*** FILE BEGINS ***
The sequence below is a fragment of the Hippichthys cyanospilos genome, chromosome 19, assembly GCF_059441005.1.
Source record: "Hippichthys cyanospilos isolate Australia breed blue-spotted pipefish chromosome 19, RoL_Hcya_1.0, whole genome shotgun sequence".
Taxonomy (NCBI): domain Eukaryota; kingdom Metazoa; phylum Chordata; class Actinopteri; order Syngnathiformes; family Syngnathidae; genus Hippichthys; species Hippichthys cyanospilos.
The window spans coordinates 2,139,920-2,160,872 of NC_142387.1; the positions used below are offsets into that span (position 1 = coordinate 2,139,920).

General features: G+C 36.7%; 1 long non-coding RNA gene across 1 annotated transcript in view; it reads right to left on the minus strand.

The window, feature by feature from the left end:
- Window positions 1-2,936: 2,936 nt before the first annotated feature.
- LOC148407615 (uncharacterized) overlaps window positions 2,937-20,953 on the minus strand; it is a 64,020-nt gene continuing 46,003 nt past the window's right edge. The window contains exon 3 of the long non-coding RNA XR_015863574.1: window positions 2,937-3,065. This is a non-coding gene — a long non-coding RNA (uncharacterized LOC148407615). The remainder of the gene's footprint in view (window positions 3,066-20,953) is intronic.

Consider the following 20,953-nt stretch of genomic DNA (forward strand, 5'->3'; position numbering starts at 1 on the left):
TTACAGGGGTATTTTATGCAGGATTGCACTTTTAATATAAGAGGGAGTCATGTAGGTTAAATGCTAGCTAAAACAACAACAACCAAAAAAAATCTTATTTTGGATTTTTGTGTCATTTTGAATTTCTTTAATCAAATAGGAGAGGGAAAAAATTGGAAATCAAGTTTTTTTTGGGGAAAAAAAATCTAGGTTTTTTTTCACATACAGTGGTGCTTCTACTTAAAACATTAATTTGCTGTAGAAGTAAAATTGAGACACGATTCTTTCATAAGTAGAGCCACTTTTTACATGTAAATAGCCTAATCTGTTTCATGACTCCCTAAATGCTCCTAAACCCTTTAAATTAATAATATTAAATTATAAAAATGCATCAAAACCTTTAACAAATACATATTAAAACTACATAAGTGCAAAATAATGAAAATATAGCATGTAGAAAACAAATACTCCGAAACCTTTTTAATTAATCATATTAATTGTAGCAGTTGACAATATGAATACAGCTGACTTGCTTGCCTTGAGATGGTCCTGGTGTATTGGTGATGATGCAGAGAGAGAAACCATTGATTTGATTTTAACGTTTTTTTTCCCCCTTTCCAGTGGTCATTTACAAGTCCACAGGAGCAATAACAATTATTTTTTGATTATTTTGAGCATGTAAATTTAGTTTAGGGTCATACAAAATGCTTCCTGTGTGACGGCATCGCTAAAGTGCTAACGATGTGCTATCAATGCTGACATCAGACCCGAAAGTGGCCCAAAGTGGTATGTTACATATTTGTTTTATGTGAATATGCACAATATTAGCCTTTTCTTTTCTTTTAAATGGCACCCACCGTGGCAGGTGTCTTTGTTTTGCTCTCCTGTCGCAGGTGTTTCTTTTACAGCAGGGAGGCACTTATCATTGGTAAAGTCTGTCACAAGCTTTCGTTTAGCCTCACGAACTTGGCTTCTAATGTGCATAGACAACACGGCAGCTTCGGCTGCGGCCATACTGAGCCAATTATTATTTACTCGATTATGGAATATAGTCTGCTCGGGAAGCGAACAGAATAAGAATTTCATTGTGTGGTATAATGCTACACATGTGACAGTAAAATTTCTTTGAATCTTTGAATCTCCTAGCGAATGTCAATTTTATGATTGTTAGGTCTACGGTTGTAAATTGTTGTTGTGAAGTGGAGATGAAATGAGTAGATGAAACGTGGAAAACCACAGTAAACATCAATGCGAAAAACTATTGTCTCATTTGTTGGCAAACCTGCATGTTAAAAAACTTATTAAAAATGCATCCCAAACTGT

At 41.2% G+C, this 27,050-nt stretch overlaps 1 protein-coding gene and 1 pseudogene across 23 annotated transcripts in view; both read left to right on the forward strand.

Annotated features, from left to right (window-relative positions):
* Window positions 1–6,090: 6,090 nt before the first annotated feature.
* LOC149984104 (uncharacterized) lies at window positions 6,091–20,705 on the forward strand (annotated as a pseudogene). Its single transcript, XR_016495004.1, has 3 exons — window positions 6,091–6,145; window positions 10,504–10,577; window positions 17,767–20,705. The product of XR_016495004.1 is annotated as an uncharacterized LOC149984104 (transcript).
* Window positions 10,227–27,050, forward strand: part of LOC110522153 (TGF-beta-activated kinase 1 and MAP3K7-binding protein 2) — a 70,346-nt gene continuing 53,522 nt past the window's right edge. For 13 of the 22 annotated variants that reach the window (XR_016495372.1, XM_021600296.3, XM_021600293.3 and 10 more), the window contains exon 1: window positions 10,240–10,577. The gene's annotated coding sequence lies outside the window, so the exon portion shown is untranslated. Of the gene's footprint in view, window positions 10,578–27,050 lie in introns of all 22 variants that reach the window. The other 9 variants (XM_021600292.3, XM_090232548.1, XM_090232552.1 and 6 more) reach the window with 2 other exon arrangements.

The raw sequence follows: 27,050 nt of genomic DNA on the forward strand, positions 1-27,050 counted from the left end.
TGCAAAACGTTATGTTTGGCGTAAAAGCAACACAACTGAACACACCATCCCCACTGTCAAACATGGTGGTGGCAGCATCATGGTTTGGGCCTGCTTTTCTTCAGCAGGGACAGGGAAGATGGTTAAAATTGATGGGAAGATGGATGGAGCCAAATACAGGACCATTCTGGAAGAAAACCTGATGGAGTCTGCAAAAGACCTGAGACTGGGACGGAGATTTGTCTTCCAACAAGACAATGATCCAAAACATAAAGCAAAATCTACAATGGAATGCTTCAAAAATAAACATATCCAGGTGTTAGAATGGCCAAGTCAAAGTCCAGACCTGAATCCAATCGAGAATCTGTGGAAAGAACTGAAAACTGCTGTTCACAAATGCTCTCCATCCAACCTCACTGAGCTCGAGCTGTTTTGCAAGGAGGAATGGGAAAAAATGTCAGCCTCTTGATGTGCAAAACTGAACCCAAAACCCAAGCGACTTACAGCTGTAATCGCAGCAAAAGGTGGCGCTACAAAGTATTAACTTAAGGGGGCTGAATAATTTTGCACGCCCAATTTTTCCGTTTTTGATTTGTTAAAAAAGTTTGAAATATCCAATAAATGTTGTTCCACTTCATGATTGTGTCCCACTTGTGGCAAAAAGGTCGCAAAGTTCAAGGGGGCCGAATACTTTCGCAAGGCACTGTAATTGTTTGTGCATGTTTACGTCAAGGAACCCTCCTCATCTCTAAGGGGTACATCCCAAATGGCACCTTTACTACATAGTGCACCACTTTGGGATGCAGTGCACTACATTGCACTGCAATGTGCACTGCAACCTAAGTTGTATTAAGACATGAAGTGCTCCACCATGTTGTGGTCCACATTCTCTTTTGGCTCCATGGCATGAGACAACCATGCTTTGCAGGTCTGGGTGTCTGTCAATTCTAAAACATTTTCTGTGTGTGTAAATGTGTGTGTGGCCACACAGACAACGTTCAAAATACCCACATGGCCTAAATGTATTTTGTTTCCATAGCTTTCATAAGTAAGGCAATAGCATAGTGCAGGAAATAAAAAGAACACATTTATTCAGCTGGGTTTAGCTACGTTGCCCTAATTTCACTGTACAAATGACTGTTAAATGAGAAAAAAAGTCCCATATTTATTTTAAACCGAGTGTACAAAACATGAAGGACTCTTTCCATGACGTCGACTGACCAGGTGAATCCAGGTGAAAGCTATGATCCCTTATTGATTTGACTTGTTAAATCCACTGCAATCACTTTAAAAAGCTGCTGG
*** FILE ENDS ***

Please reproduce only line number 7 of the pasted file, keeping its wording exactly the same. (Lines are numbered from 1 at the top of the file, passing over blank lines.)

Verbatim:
- Window positions 1-2,936: 2,936 nt before the first annotated feature.